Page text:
Ransomware-as-a-Service is really inclusive: it lets all manner of malicious amateurs attack unsecure networks!
Some new Iranian threat actors have been spotted since June this year, using Dharma ransomware and a mix of publicly available tools to target companies in Russia, Japan, China and India.
All the affected organizations had hosts with Internet-facing RDP and weak credentials. The hackers typically demanded a ransom between 1 and 5 Bitcoins.
While Iran has always been known as a cradle of state-sponsored advanced persistent threat groups (APTs) for years now, the activities of the new group suggest that the country is venturing outside of politically-motivated agendas.
How they got noticed
During an incident response engagement for a company in Russia, threat-hunting firm Group-IB established that Persian-speaking newbie hackers were behind a new wave of Dharma distribution. Dharma, also known as Crysis, has been distributed under a Ransomware-as-a-Service (RaaS) model at far back as 2016. Its source code popped up for sale in March 2020, making it available to a wider malicious audience.
Even though the exact number of victims is unknown, the discovered forensic artifacts allowed Group-IB to establish the geography of the ransomware campaigns and the toolset, which is far behind the level of sophistication of big-league Iranian APTs.
Basically, the operators would scan ranges of IPs for hosts with Internet-facing RDP and weak credentials acrossRussia, Japan, China, and India. To do so, they used a popular software called Masscan, just as what Fxmsp, an infamous seller of access to corporate networks, used to do.
Once vulnerable hosts were identified, the attackers deployed a Russian tool NLBrute to brute-force their way into the system and to check the validity of obtained credentials on other accessible hosts in the network. In some attacks, they attempted to elevate privileges using the exploit in CVE-2017-0213.
What the hackers did
Interestingly, the threat actors likely did not have a clear plan on what to do with the compromised networks. Once they established the RDP connection, they decided on which tools to deploy to move laterally. For instance, to disable built-in antivirus software, the attackers used Defender Controland Your Uninstaller.The latter was downloaded from an Iranian software sharing website. Other tools were downloaded by the attackers from Persian-language Telegram channels when they were already present in the network.
To scan for accessible hosts in the compromised network, the group used Advanced Port Scanner—another publicly-available tool. After the network reconnaissance activities were completed, the hackers used collected information to move laterally through the network using the RDP protocol. The end goal of the attackers was to drop and execute a variant o these Dharma crysis ransomware: the adversary connected to the targeted hosts, then dropped the Dharma executable and executed it manually.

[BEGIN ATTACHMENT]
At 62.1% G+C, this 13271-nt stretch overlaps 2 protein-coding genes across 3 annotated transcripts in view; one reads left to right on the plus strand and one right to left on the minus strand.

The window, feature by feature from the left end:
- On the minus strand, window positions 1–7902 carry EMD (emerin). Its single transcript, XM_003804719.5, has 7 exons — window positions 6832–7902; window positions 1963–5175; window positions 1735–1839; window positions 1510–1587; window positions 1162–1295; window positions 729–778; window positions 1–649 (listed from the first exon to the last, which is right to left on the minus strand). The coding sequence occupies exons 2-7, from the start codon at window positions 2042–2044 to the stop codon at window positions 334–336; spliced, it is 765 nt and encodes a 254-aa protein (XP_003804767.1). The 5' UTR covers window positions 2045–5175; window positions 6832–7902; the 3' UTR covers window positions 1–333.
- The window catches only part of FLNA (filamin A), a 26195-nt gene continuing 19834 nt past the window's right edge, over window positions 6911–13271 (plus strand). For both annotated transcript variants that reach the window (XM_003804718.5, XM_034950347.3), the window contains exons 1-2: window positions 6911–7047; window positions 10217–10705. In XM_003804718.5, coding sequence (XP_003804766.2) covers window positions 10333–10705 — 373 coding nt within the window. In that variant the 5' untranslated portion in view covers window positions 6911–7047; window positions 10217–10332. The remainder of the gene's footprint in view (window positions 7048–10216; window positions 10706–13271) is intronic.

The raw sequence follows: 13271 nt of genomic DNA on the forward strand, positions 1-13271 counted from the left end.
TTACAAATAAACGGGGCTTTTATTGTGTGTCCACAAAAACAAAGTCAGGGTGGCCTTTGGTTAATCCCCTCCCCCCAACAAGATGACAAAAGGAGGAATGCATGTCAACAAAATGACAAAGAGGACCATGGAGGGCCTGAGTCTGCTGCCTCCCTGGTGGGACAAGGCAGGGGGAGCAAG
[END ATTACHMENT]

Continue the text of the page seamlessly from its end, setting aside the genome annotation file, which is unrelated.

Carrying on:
Said Oleg Skulkin, Senior DFIR Analyst, Group-IB: “The fact that Dharma source code has been made widely-available led to the increase in the number of operators deploying it. It is surprising that Dharma Crysis Ransomware landed in the hands of Iranian script kiddies who used it for financial gain, as Iran has traditionally been a land of state-sponsored attackers engaged in espionage and sabotage. Despite these cybercriminals using quite-common tactics, techniques and procedures they have been quite effective. Therefore, we believe it’s important to provide some recommendations on how to protect against them and give a complete outline of the MITRE ATT&CK mapping.”
Protecting your network from Dharma Crysis Ransomware
If RDP has to be used, the default port 3389 should be changed. As the attackers usually need several attempts to brute-force passwords and gain access to the RDP, it is important to enable account lockout policies by limiting the number of failed log-in attempts per user.
Business should make sure their threat intelligence solutions are configured properly to mitigate risks and minimize damage by quickly identifying stolen data and tracking down the source of the breach. Specialized threat detection systems are available that can allow cyber defence teams to discover unwanted intrusions, traffic anomalies within the corporate network, as well as any attempts to gain unauthorized access to any data.